Every fall, eager students and faculty return to Stevens, and so do loyal and generous donors for a special event. On September 17, more than 100 alumni and friends gathered in the Bissinger Room for the annual Celebration of Philanthropy, where they heard enthusiastic speakers and recognized new members of the university’s four diverse giving societies.
President Nariman Farvardin hosted the evening, and he began by connecting the university’s high rankings to donor support. “Like all other universities, all great universities in this country, we are heavily dependent on philanthropic support.”
Two Stevens Trustees gave guest speeches, starting with Michael Cahill ’15, who told how his gratitude for attending Stevens on a scholarship has prompted him to support his alma mater.
“I’ve made a gift to Stevens every year since my third year of undergrad. I’m staying involved as a young alumnus, and I’m working to keep my classmates informed and involved in their post-grad lives, even if it is through Facebook posts or a chat over a drink about why giving to Stevens is so important.”
Following Cahill, Sam Reckford spoke about his connection to the university as the grandson, four generations removed, of founders Edwin and Martha Stevens.
“I like to think of the archives here as the family attic,” he joked. “I think Edwin and Martha would be proud of what the faculty, the administration and the alumni have done to build this school over the last century and a half and advance the pursuit of innovation.”
Hoveida Farvardin, the wife of President Farvardin, gave the keynote speech. An executive with the World Bank, she spoke about how she grew fond of Stevens soon after arriving, developing interests in supporting scholarships, preserving the university’s history, and building gardens on campus. Her gratitude for the opportunities given her in her own life sparked a desire, and a feeling of duty, to give back.
“All of us are in this room tonight because somebody gave us an opportunity in life,” she said. “I think it is important to think about those people and how important it is to give others opportunities. It’s a very powerful thing to be able to do that for our young generation, and for this very special place.”
After the dinner, Dawn da Silva, assistant vice president for development, called the names of new members over the past year to the university’s four giving societies: the Edwin A. Stevens (EAS) Society, the Stevens Legacy Society, the four-tier Lifetime Giving Societies and the new Gear Society.
The EAS Society is an annual gift club for the most engaged Stevens donors, who make leadership-level gifts each fiscal year. Four of the new members to the over 500-strong EAS Society attended the Celebration of Philanthropy, including Linda Thomas-Mobley, Andrea and Ronald West ’71 and George Young ’76.
Eighteen donors joined the Stevens Legacy Society by naming Stevens as a beneficiary in their estates or financial plans, including attendees Larry Babbio ’66, Leon Hojegian ’61, Fred Paulson ’59 and George Young.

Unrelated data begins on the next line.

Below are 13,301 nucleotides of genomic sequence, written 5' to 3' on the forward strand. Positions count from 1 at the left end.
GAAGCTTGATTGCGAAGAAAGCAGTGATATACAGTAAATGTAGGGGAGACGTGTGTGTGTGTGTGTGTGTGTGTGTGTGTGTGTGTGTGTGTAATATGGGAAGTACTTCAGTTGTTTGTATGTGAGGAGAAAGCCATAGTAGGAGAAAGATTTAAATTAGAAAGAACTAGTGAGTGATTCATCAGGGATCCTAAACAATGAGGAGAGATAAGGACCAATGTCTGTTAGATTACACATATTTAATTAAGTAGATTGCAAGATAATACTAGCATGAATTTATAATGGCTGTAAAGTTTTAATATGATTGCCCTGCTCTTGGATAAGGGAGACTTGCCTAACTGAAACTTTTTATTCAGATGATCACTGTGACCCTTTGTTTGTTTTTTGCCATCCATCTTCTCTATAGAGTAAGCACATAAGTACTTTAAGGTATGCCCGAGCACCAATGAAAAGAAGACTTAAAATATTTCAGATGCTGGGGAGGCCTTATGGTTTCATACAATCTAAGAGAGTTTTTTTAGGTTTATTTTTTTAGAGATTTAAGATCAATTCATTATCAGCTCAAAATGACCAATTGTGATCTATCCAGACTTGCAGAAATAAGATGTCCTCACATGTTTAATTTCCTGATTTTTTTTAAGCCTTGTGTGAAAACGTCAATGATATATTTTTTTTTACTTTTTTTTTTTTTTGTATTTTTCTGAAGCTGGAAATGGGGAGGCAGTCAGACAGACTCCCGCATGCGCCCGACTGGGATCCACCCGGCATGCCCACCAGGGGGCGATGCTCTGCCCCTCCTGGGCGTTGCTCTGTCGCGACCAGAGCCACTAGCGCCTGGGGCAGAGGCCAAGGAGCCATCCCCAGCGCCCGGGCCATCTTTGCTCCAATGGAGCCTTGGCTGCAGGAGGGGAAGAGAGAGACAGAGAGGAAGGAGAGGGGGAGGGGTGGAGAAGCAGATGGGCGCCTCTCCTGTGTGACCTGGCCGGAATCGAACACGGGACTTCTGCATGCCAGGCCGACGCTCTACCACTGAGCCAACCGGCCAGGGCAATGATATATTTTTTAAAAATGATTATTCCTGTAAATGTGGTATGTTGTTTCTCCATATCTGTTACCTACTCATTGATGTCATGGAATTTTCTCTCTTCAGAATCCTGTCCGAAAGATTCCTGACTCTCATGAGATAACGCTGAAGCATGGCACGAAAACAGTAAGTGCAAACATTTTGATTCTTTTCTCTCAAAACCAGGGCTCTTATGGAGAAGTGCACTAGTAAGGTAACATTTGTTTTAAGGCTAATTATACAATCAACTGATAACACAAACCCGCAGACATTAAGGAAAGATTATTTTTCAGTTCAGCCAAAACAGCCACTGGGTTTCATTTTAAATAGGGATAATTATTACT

The four-tier Lifetime Giving Societies recognize donors whose giving has reached monumental levels, beginning at $100,000. Leon Hojegian and George Young joined the entry Andrew Carnegie Society, while the family of Donald Blum ’45 reached the Henry Morton Society, Hoveida and President Farvardin, and George Young reached the Martha Bayard Stevens Society, and Fred Paulson reached the top level, the Kenneth W. DeBaun ’49 Society, whose members have bestowed Stevens with $1 million or more.
Alongside those three groups, the new Gear Society acknowledges alumni who give to the university, in any amount, year after year. More than 2,000 alumni have given for at least the past two years, with hundreds giving for 10, 20, 25 years or more. These loyal donors give Stevens a strong start each fiscal year as the university looks to maintain a high alumni participation rate, a key stat for national rankings.
With the new Gear Society in place, Stevens can begin recognizing a truly exceptional group of donors. Just as legendary tennis players achieve a grand slam by winning the sport’s four major tournaments, donors can complete a giving grand slam with membership in all four philanthropic groups. Several of the university’s 29 generous legends stood for applause at the dinner, including Babbio, Helen and Ken DeGraw, Blanche and David Haid ’57, Hojegian, Rosa and John Hovey ’57, Janet and Richard Magee ’63, Jo-Ann and Dwight Massey ’53, Paulson, Rick Roscitt ’73, Joe Schneider ’46, Mary Jane and Frank Semcer ’65, and Holly and Marty Valerio ’68.
In his closing remarks, President Farvardin said he was encouraged that Stevens has developed a vibrant culture of philanthropy, especially now during the ambitious Power of Stevens fundraising campaign.
“We are in a campaign mode, and we need to continue to work very hard. When you get involved, when you care, when you send your annual contribution, we know that you think of us, and there’s nothing more important that.”